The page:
Anne Appleby (born 1954) is an American color field/landscape painter. Her works, always bearing titles from the natural world—“Sweet Pine”, “Summer Aspen”, “Gem”—are simple arrangements of colored canvas panels. Each panel is, at a glance, monochromatic, but closer inspection reveals deep and luminous gradations of hue.
She received her B.F.A. in 1977 from the San Francisco Art Institute. Before attending the Art Institute, Appleby spent a fifteen year apprenticeship with an Ojibwe Indian elder in Montana. From him, she learned her patient observation of nature.
Her work is often shown with that of “reductive” painters, but it does not exactly fit into the “pure” painting philosophy held by many of them. As Kenneth Baker wrote in 2004, “using no forms except monochrome panels, Appleby must struggle often with the potential problem of repetition. But [she] achieves a freshness and distinctness that persuade a viewer that she means each one. It is as if she has learned to translate energy of intent directly into radiance of color.”
Although Appleby’s paintings are composed of abstract panels each essentially a single color, she thinks of them as landscapes. She carefully observes particular plants or particular seasons and uses their colors as they grow and change in works that are particular to them. “As I work, I develop an inner dialogue about the meaning of what I’m doing,” she says. “But I can’t paint that. I can’t even speak it. It’s denser than my activity.”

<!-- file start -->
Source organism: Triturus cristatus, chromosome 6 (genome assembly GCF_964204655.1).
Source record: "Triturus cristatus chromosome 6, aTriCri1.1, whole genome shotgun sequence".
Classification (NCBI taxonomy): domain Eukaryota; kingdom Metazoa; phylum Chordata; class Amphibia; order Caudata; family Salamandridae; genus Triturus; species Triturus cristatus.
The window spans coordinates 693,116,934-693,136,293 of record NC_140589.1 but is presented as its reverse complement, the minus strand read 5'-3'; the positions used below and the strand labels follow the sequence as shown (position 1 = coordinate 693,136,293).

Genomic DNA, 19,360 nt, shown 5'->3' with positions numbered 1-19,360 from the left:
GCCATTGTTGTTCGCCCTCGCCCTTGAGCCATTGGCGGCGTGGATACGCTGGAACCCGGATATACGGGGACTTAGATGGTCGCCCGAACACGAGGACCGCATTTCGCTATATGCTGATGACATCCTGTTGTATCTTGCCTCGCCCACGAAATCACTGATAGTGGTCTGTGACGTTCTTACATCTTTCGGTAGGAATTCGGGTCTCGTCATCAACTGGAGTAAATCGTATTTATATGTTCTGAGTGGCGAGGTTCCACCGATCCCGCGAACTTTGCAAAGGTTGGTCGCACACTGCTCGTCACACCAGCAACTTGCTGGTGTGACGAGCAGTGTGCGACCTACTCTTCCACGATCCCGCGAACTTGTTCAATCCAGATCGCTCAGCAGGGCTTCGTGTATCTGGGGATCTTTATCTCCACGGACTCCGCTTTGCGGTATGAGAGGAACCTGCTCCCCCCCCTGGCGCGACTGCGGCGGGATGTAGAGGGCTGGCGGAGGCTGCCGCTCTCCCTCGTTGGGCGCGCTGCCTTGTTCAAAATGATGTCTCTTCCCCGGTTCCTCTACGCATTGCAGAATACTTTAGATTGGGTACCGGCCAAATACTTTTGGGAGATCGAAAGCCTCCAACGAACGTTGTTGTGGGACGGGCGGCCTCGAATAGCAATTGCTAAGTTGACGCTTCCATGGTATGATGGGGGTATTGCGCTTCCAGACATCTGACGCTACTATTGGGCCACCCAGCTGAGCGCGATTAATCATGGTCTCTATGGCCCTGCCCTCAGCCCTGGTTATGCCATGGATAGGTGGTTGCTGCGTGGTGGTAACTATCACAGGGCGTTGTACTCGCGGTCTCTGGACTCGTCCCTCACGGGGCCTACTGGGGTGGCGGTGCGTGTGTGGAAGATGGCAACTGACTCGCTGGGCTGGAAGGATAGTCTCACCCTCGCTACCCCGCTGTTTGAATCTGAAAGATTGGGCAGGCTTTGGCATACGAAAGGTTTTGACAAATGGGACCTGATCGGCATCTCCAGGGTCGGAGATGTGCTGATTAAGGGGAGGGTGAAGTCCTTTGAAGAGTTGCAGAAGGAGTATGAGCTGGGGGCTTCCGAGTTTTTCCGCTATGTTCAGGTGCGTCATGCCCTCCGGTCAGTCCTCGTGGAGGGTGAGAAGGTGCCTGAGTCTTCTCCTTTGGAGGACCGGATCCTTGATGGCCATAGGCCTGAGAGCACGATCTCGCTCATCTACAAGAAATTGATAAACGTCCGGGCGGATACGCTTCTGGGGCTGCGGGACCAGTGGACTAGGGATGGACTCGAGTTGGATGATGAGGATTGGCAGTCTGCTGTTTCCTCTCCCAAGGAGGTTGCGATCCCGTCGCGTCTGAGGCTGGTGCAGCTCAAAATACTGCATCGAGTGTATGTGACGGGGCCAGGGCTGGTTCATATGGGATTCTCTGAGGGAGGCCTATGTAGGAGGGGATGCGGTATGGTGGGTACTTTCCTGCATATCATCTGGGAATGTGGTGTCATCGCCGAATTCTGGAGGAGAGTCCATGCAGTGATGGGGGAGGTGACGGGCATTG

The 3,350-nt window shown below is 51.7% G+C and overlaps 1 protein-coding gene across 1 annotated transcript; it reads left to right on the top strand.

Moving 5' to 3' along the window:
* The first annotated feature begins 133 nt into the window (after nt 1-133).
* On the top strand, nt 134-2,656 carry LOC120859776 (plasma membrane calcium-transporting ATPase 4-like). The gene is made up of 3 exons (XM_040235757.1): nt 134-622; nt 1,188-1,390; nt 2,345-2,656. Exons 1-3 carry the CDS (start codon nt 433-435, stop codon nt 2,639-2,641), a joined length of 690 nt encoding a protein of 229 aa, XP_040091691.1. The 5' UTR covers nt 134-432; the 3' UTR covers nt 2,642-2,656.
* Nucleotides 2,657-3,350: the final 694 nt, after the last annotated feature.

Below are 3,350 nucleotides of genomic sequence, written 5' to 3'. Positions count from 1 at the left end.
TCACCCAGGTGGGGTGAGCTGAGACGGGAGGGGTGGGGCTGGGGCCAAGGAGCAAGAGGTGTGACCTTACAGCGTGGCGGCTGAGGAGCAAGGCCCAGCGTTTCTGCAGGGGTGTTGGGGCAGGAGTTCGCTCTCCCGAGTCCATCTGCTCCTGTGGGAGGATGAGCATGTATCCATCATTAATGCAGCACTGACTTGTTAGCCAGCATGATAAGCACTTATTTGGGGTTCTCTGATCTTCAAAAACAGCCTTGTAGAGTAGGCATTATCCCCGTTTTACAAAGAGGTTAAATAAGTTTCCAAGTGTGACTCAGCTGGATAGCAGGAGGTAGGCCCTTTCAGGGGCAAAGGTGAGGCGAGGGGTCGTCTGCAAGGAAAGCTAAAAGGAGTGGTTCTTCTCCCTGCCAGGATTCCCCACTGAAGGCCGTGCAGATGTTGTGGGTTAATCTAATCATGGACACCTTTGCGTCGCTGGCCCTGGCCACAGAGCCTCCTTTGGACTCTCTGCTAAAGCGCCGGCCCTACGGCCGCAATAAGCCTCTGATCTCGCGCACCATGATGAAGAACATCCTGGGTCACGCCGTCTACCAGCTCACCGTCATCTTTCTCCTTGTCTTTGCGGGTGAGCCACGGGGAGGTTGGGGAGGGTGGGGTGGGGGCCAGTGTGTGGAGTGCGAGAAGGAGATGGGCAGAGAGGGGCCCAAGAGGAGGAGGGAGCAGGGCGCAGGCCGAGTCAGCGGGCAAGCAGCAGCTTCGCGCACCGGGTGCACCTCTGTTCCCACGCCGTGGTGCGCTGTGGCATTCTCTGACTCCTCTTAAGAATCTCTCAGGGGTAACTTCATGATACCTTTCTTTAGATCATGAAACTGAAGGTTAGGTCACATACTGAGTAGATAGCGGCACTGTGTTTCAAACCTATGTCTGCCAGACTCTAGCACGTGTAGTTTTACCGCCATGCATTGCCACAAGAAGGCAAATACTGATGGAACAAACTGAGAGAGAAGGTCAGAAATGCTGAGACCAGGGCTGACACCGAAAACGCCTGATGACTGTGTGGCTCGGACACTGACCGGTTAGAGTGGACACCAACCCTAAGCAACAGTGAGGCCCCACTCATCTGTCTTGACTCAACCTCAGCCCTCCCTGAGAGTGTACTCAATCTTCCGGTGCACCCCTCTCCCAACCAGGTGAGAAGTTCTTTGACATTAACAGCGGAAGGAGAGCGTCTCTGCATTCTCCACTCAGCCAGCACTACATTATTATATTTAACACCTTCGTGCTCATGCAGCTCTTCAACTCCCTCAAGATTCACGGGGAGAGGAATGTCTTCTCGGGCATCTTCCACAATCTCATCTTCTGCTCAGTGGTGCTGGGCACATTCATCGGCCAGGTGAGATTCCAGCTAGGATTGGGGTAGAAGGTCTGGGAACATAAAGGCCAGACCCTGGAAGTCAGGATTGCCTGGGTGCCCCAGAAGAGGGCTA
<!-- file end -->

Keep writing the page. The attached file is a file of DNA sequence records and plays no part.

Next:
Anne Appleby currently splits her time between San Francisco and her home on the edge of a national forest in Jefferson City, Montana. She has participated in group exhibitions in institutions such as the Tacoma Art Museum in Washington, the American Academy in Rome, and the San Francisco Museum of Modern Art, where in 1996 she was awarded the SFMoMA SECA Art Award. She was also the 1999 recipient of the Biennial Award from the Louis Comfort Tiffany Foundation in New York. Appleby shows her paintings primarily at San Francisco’s Gallery Paule Anglim. Her works are held in various museum collections, including the Cleveland Museum of Art and San Francisco Museum of Modern Art.